Thursday, June 6, 2013

never be afraid to consider the opposite view...

"Cancer solves problems that the psyche couldn't figure out how to solve. If we can appreciate the wisdom in that, it's actually a gift." [from Cancer is Curable NOW]
i got my phone call from the oncology department at princess margaret hospital on tuesday afternoon, coincidentally just before i was scheduled to see my GP again at his invitation, just so he could ask me questions about how i was doing emotionally with the diagnosis and if i had any questions. the hospital advised that they needed me to get a couple reports and a burned CD with the original ultrasound on it to them as soon as i could... i wasn't insensitive to the fluid convenience of the timing as the clerk emphasized the importance of moving on all this quickly.

at the GPs office i noticed how both he and the various departmental lab assistants who generated the hard copies of the reports i needed all had the same response to my mood and comportment. perhaps they're used to women in various states of devastation at the news they have cancer because they all seemed temporarily befuddled by my upbeat, sunny disposition, especially when i thanked them and smiled on leaving. while it's likely my behaviour will be attributed to a denial of a kind, it gave me a sense of rightness in my place and groove of life to be genuinely modeling this kind of attitude towards my circumstances. as i have seen elsewhere, the net effect of introducing a novelty into a system is that the energy of your novelty breaks up existing patters like intersecting ripples on a pond, magically making space and opportunity for others to inhabit the same frequency of resonance.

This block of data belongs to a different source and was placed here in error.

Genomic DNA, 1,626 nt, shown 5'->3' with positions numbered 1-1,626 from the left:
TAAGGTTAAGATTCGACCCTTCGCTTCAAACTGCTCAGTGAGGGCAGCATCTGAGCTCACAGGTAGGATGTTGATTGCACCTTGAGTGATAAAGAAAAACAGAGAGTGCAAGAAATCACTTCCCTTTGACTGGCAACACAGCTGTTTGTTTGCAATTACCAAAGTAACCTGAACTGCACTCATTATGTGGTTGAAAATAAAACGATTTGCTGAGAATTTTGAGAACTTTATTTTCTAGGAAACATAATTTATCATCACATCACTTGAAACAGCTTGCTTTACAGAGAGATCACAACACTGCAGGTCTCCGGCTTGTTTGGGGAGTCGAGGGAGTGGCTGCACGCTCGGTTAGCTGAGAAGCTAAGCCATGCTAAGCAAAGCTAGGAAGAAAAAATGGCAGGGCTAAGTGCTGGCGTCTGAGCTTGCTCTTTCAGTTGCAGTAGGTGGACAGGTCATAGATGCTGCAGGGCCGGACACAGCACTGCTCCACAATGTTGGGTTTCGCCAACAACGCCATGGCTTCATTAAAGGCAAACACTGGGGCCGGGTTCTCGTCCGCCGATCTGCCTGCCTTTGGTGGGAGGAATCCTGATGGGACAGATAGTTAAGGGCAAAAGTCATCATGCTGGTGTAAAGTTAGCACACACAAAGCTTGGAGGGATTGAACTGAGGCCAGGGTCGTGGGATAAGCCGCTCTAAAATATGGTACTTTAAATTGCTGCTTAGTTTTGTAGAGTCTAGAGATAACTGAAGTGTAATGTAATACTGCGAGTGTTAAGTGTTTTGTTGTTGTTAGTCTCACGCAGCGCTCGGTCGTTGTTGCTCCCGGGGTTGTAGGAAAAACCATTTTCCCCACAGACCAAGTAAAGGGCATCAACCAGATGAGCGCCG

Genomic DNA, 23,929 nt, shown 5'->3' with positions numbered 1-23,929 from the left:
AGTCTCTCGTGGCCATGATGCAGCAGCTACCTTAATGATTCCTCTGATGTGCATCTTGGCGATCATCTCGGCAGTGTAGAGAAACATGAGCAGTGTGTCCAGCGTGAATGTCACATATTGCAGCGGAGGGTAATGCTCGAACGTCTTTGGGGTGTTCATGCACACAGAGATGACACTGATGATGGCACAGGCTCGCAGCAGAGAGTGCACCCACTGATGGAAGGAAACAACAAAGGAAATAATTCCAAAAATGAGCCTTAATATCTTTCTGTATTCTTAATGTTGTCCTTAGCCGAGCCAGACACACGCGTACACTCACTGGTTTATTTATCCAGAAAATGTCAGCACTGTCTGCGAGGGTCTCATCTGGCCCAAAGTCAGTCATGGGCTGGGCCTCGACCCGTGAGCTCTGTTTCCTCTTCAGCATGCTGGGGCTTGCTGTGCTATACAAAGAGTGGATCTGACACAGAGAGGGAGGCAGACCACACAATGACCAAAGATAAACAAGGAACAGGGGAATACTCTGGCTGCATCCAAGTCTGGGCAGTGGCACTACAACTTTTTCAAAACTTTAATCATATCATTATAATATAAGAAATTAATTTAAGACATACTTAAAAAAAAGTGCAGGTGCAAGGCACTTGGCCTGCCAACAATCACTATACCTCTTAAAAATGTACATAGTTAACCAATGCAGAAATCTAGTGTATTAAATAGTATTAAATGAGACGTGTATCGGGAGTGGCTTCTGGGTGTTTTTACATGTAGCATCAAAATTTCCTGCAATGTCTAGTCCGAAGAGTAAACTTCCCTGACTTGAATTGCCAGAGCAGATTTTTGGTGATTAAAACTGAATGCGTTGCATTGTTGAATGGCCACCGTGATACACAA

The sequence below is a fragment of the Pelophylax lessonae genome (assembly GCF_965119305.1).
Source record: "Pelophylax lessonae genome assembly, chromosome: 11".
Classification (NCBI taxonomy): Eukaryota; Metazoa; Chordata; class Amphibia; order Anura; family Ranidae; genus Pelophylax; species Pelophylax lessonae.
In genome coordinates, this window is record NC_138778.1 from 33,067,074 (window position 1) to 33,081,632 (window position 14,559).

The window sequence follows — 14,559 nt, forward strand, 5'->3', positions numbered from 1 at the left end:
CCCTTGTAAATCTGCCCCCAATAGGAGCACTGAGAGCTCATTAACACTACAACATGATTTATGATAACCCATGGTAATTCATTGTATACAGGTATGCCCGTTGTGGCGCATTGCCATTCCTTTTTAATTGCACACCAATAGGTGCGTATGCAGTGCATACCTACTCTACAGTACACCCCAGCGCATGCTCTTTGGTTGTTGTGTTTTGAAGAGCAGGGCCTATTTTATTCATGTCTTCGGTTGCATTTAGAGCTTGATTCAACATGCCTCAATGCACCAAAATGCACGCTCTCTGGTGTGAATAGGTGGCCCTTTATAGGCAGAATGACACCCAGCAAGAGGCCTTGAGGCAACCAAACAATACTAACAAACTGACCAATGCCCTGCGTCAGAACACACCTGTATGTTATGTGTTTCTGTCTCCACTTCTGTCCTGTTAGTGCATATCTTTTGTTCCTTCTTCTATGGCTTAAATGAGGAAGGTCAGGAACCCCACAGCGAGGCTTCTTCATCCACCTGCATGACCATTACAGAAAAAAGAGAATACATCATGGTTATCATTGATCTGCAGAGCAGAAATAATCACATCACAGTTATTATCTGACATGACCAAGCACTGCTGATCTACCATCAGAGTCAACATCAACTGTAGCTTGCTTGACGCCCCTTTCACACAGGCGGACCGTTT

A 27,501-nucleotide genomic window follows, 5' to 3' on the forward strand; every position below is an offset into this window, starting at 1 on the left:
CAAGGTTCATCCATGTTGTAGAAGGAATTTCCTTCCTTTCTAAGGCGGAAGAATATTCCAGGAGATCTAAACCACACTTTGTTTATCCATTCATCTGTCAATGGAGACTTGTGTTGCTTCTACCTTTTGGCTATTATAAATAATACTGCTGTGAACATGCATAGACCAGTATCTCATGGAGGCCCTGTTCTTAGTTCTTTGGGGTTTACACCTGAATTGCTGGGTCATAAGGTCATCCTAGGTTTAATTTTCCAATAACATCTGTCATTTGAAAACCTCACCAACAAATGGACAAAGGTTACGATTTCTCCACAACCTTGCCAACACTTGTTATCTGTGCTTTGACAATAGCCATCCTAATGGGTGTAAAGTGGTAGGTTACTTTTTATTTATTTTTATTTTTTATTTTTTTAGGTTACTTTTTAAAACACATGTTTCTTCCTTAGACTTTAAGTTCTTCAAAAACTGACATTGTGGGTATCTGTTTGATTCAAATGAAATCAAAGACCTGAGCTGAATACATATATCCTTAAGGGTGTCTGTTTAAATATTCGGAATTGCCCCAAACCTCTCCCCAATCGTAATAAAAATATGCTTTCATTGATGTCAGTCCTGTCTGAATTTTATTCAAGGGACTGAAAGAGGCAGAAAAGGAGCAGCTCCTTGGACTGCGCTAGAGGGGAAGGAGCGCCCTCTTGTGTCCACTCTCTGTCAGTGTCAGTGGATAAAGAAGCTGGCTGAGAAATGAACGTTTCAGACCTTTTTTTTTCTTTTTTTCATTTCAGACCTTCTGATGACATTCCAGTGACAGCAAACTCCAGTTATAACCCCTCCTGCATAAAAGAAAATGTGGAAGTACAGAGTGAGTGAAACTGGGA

when i spoke to the clerk at the hospital the day before i was very struck by her pushiness... i wasn't trying to make small talk or introduce any glitch of irrelevancies into the discussion, i used to be a film coordinator after all and understand how pressed professionals are when tackling the mound of work they face on their desks on any given day, and i also understand the typically clingy and needy aura that surrounds the classic cancer patient and so did grasp the need felt by these workers to keep to a very curt and laser-focused comportment... so when i say 'struck by her pushiness,' it was the languaging that i noticed... the 'we will decide what to do,' and the frequent references to what they were 'going to do to me...'